While at a CIO reception at the HIMSS-CHIME Forum, I took part in an interesting conversation with a group of CIOs. They were talking about the number of phone calls they get from vendors. They had some unique insights and approaches into how they handled all the incoming messaging from vendors. I’ll save most of those insights for the Healthcare IT Marketing and PR conference that I host, but he also offered this interesting nugget when he said the following:
Our organization more or less has what we need to be successful. We aren’t looking to add more.
He did later acknowledge that if that wasn’t true, that they would go out and search for the vendors as opposed to an incoming call from a sales person.
This CIO’s comment struck me. I don’t think he was being so arrogant as to say that they weren’t going to purchase any more IT solutions. However, I think he was saying that he didn’t see any major enterprise purchases on his horizon.
On the one hand, I think that’s a sign of a maturing of the industry. His hospital organization finally had the IT tools they needed to be successful. That’s a good thing since I think if we’d had the conversation 3-5 years ago it would have been very different.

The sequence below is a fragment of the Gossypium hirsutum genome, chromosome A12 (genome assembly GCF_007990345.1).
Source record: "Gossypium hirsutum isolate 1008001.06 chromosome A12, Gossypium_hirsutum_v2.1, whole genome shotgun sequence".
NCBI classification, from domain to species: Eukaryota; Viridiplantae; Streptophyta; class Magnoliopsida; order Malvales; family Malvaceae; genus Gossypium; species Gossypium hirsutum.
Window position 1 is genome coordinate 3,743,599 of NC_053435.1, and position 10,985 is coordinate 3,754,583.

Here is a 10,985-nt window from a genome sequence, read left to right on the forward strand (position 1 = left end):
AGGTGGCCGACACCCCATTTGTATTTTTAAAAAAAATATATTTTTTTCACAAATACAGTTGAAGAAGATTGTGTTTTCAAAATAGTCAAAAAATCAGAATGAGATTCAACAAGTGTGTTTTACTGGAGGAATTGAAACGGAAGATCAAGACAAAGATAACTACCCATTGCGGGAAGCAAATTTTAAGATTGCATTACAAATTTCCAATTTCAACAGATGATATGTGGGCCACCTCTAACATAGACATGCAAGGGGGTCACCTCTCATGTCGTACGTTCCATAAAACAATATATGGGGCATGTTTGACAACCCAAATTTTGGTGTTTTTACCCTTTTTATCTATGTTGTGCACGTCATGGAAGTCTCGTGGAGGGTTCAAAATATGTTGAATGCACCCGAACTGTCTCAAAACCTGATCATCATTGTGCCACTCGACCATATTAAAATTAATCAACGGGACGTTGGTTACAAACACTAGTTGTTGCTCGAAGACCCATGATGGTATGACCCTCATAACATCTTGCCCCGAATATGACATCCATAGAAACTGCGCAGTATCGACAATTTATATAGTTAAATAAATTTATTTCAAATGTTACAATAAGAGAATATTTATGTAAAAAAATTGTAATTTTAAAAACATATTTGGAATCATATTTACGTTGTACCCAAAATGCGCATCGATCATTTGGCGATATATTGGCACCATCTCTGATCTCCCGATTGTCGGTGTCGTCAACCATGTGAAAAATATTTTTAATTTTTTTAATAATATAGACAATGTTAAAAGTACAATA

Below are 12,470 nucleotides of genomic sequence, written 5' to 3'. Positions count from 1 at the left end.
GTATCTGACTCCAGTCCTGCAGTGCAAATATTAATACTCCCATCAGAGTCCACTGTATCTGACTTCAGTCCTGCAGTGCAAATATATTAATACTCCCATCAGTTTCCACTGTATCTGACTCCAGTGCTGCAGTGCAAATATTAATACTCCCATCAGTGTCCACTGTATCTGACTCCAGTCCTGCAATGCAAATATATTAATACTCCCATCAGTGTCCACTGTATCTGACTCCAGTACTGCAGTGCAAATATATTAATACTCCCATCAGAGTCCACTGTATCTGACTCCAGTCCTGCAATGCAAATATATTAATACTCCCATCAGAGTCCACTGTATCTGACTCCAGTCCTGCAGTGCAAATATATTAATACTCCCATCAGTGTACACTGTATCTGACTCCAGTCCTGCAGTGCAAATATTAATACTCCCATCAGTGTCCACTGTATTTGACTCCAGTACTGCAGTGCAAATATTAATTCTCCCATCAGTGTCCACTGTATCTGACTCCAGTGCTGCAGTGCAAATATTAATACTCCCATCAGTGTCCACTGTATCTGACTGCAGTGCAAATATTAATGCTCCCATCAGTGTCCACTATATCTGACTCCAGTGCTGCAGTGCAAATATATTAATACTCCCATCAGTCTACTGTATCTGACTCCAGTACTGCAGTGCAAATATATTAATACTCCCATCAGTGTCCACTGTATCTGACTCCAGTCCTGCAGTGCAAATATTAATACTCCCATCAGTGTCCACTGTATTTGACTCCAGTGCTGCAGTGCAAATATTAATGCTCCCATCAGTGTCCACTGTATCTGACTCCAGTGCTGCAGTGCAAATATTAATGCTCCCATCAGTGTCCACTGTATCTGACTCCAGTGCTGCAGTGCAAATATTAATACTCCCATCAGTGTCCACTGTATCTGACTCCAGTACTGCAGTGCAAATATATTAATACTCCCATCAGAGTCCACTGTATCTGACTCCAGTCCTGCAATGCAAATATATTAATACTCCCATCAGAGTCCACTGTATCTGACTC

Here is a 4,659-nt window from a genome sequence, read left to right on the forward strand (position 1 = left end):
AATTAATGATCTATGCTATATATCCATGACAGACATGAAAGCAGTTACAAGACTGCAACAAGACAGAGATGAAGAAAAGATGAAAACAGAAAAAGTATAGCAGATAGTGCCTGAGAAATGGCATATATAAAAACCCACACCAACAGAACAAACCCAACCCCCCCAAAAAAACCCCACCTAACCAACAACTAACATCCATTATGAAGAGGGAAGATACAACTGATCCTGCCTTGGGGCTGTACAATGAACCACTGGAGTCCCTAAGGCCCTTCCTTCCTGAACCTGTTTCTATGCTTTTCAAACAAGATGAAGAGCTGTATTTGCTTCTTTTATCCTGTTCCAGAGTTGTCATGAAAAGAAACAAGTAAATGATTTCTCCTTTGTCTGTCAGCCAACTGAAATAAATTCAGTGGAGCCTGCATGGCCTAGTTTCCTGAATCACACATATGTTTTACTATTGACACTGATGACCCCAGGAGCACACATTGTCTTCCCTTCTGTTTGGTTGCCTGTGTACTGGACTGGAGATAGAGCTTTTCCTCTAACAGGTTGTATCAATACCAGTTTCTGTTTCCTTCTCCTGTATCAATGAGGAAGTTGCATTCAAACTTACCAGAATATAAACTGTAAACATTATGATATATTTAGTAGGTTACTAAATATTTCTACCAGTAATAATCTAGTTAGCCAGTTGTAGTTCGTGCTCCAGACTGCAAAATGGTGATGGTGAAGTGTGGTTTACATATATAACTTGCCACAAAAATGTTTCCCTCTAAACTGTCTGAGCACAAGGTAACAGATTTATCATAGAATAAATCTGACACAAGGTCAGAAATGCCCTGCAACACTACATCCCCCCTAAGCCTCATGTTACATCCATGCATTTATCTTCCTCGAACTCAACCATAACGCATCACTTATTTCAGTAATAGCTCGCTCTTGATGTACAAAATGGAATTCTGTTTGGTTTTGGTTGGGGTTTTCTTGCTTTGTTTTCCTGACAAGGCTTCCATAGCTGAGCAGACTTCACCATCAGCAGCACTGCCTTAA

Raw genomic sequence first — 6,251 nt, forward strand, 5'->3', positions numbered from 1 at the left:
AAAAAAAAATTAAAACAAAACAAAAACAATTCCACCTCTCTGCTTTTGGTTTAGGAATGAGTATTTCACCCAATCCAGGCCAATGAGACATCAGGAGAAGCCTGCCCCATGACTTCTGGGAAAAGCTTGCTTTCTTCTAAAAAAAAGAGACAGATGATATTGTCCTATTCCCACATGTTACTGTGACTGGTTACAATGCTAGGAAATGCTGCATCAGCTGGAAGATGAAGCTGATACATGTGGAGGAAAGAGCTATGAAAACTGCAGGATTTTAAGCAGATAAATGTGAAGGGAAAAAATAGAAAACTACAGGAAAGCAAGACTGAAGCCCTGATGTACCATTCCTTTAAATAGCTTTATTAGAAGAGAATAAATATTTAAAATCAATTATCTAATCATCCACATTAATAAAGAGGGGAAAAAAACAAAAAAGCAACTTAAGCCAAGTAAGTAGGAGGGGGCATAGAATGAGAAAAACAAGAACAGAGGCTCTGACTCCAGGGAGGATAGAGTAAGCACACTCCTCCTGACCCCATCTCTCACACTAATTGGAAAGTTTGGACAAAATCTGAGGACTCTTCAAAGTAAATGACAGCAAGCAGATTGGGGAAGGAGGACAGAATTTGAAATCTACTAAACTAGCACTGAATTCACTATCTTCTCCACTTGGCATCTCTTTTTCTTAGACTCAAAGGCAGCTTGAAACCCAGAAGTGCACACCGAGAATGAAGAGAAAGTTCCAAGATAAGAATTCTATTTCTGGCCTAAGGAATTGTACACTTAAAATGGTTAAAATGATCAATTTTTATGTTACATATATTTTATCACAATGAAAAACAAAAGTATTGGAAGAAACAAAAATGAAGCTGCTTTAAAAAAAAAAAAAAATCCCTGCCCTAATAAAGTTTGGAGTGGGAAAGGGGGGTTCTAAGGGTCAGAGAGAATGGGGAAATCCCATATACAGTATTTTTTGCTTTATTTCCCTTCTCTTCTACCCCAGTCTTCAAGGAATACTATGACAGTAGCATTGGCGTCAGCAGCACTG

On the other hand, it’s kind of scary to think that this hospital CIO isn’t really looking at the IT environment around him and looking for new tools and solutions that could make his organization even better. This is a simple illustration of how every IT organization can get in a rut and stop innovating if we’re not careful.
At some point in any IT implementation, you have to step back and double down on the investments you’ve already made. There are huge opportunities in every healthcare organization I’ve seen to maximize the benefits they’re receiving from the IT they’ve already implemented. It’s fair to say that this CIO was at that stage of the game. It was time to stop searching and implementing other systems and time to optimize what’s already in place. That’s a good thing as long as it’s not taken too far.
I think the hospital health IT industry is largely in the same place as this CIO. Most aren’t looking to make new purchases. Instead, they want to extract value out of their previous purchases. What do you think? Have you seen this same sort of market maturity? Any idea on what will be next that will change this CIO and the industry’s thinking?